JPMorgan Chase is a giant on Wall Street, but it’s also very engaged with the smaller players in the fintech world.
The bank paid over $220 million to buy WePay in October, and led a $100 million investment in Bill.com weeks before that.
CIO Lori Beer explained how and why JPMorgan decides to get involved with a tech startup — which can take the form of a residency, partnership, investment, or outright acquisition.
Last October, JPMorgan Chase made an unprecedented foray into the financial-technology space, inking its first major acquisition with the purchase of payments firm WePay for more than $220 million.
A couple weeks before that, the firm led a $100 million funding round for Bill.com, another payments company, which valued the firm at nearly $745 million.
JPMorgan is a towering giant on Wall Street, but it keeps a keen eye on the industry’s smaller players. It’s traditionally done that by way of partnerships and smaller investments.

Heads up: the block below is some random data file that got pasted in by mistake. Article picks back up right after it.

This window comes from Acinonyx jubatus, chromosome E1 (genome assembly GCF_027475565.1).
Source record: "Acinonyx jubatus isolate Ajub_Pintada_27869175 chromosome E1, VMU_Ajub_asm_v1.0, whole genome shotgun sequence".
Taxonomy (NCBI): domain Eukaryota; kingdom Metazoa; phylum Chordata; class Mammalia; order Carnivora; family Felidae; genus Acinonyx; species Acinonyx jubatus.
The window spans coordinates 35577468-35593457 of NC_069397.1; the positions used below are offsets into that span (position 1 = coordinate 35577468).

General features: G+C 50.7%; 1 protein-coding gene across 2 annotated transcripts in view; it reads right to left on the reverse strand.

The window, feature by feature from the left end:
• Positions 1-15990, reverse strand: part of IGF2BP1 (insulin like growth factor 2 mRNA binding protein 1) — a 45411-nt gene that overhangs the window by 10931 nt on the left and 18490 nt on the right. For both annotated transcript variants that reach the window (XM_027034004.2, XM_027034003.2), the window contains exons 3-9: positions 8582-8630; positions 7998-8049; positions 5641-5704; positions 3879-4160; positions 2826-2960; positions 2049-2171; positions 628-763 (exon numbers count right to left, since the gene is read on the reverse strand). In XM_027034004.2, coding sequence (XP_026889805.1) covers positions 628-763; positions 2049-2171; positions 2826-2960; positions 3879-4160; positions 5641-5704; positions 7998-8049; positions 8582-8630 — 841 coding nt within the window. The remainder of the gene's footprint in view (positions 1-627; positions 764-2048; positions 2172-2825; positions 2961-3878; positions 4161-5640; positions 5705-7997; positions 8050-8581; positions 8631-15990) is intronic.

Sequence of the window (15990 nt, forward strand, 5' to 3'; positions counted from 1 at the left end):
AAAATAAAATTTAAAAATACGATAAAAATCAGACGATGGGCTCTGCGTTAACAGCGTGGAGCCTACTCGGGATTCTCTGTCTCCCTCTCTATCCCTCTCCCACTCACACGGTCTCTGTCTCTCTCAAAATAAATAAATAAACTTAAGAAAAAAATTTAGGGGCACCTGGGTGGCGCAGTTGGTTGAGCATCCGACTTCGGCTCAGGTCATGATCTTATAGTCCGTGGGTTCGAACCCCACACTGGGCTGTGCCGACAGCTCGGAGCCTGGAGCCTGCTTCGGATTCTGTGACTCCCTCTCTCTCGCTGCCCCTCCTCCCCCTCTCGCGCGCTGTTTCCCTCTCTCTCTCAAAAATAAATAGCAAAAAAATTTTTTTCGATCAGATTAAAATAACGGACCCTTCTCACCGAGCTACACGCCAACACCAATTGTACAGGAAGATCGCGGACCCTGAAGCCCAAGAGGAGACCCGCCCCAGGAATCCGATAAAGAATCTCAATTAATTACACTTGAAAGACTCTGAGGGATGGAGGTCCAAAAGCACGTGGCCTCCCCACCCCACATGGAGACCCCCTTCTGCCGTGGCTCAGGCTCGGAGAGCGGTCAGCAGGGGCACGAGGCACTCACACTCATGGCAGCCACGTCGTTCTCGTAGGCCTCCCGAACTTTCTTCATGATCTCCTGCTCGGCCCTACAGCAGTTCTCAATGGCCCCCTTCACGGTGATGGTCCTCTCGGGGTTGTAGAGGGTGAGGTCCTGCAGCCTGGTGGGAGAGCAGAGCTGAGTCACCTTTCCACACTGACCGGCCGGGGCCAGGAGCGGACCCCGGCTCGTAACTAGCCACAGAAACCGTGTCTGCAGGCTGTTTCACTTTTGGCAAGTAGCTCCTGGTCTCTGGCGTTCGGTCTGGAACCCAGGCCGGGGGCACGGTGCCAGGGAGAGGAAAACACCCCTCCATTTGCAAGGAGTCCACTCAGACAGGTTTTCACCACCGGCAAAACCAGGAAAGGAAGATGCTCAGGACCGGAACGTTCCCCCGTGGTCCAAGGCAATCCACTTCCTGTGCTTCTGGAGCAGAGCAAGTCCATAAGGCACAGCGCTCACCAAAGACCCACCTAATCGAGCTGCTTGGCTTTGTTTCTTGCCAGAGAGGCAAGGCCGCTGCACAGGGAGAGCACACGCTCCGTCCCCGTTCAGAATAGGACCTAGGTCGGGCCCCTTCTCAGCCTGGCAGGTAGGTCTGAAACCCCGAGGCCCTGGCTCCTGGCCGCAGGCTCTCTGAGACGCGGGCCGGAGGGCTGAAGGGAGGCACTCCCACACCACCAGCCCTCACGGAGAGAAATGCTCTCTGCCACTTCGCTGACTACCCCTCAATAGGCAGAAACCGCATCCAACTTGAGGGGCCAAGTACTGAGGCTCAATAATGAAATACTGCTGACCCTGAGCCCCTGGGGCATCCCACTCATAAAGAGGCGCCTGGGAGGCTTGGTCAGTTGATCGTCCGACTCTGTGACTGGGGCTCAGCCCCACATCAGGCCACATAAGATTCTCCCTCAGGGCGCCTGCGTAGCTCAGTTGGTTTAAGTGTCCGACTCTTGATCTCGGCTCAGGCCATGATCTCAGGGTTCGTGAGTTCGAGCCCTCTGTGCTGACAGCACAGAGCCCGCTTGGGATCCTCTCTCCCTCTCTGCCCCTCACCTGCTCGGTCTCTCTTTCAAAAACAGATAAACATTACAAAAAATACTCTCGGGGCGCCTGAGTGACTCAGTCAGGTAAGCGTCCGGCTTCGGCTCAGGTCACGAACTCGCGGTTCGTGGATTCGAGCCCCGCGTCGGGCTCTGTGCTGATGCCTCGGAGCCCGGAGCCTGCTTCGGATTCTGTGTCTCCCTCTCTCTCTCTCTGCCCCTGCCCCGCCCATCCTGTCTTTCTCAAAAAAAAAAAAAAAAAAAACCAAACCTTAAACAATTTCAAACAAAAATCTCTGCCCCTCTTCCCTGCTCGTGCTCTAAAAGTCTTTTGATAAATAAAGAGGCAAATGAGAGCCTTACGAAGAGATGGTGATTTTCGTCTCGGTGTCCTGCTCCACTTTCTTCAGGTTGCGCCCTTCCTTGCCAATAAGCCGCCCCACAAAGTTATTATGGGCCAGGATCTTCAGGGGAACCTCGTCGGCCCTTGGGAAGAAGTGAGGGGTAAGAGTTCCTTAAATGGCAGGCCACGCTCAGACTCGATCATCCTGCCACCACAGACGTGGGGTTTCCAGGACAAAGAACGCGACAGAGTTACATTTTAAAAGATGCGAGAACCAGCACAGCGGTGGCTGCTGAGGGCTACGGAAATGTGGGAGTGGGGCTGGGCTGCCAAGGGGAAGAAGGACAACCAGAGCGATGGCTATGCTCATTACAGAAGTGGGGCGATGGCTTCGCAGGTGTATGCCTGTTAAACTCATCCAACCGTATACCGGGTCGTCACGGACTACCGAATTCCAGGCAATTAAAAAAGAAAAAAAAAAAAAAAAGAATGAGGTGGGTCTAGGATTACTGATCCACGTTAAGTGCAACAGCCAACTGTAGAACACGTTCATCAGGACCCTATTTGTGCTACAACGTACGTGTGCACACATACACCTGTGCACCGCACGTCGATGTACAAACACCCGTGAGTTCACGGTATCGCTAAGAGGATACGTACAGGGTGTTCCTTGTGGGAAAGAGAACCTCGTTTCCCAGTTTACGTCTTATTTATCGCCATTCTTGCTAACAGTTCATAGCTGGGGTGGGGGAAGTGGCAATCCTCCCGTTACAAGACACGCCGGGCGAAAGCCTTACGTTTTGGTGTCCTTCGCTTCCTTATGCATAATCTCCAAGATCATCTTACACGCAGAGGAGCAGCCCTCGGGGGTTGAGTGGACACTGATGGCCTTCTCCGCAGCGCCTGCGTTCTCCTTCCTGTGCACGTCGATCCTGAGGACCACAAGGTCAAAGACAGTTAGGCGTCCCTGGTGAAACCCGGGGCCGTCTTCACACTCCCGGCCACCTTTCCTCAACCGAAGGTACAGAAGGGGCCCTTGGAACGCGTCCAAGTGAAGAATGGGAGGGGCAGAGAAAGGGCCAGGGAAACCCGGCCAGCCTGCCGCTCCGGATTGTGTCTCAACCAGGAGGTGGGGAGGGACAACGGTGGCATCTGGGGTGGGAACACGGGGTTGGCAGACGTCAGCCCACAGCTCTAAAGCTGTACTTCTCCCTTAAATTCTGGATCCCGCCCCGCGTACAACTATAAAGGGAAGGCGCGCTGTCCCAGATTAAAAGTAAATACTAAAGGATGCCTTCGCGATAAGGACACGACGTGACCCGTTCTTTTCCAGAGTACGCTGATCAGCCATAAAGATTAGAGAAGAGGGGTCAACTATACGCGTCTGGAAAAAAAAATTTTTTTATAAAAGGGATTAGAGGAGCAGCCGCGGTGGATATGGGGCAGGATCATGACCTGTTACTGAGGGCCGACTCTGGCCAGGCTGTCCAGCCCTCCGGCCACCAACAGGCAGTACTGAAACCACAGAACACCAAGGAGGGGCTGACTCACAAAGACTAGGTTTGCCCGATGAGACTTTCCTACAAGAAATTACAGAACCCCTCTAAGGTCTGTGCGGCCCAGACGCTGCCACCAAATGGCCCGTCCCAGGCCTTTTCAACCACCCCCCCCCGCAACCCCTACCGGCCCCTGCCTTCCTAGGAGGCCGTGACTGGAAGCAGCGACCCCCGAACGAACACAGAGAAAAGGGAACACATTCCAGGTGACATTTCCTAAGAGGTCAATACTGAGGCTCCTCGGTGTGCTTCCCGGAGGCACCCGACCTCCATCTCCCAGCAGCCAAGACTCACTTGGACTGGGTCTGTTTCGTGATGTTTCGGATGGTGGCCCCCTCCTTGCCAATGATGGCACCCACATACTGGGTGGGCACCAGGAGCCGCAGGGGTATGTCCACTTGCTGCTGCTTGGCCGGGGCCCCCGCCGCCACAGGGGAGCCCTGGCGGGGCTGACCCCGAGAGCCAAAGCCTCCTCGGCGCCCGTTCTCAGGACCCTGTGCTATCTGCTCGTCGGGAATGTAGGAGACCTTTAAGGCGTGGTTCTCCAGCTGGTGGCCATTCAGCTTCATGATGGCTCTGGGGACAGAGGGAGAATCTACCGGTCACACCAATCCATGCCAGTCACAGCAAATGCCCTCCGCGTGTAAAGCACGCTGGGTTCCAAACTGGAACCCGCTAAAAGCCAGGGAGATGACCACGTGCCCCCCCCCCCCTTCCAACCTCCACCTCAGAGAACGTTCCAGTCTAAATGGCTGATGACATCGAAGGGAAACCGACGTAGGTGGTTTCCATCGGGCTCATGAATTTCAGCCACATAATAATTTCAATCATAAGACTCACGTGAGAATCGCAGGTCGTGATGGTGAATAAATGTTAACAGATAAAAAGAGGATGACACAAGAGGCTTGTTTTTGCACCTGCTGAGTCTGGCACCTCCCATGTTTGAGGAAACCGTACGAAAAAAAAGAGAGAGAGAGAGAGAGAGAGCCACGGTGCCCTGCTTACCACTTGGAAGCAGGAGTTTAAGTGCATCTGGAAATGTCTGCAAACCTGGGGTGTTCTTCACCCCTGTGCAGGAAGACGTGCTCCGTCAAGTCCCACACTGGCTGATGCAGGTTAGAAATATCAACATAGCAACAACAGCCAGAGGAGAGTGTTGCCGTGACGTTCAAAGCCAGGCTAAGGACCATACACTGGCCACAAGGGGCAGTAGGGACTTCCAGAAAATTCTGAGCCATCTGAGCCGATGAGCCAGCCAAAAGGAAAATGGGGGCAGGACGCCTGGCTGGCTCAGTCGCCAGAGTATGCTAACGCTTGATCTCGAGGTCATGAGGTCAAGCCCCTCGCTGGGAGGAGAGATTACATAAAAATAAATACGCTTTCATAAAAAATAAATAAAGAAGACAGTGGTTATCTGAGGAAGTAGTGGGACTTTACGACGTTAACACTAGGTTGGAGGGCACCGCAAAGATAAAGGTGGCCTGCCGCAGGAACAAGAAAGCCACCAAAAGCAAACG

But as fintech startups have emerged at an increasingly rapid pace over the past decade, JPMorgan has recognized that engaging with companies that can potentially unleash industry-changing innovations at an earlier stage serves its interest in several ways.
How and why does JPMorgan decide to get involved with a fintech startup?
Business Insider recently spoke with Lori Beer, JPMorgan’s chief information officer, about its strategy for working with companies in the fintech space.
The company is picky about who it works with, but for very young companies that it finds promising, it offers a residence program to build out their products within JPMorgan’s ecosystem.
“Although we go through a very rigorous screening process, once we decide there’s potential in a specific fintech we will bring them inside of our walls via the JPMorgan In Residence program,” Beer told Business Insider. “These start-ups have …read more
Source:: Business Insider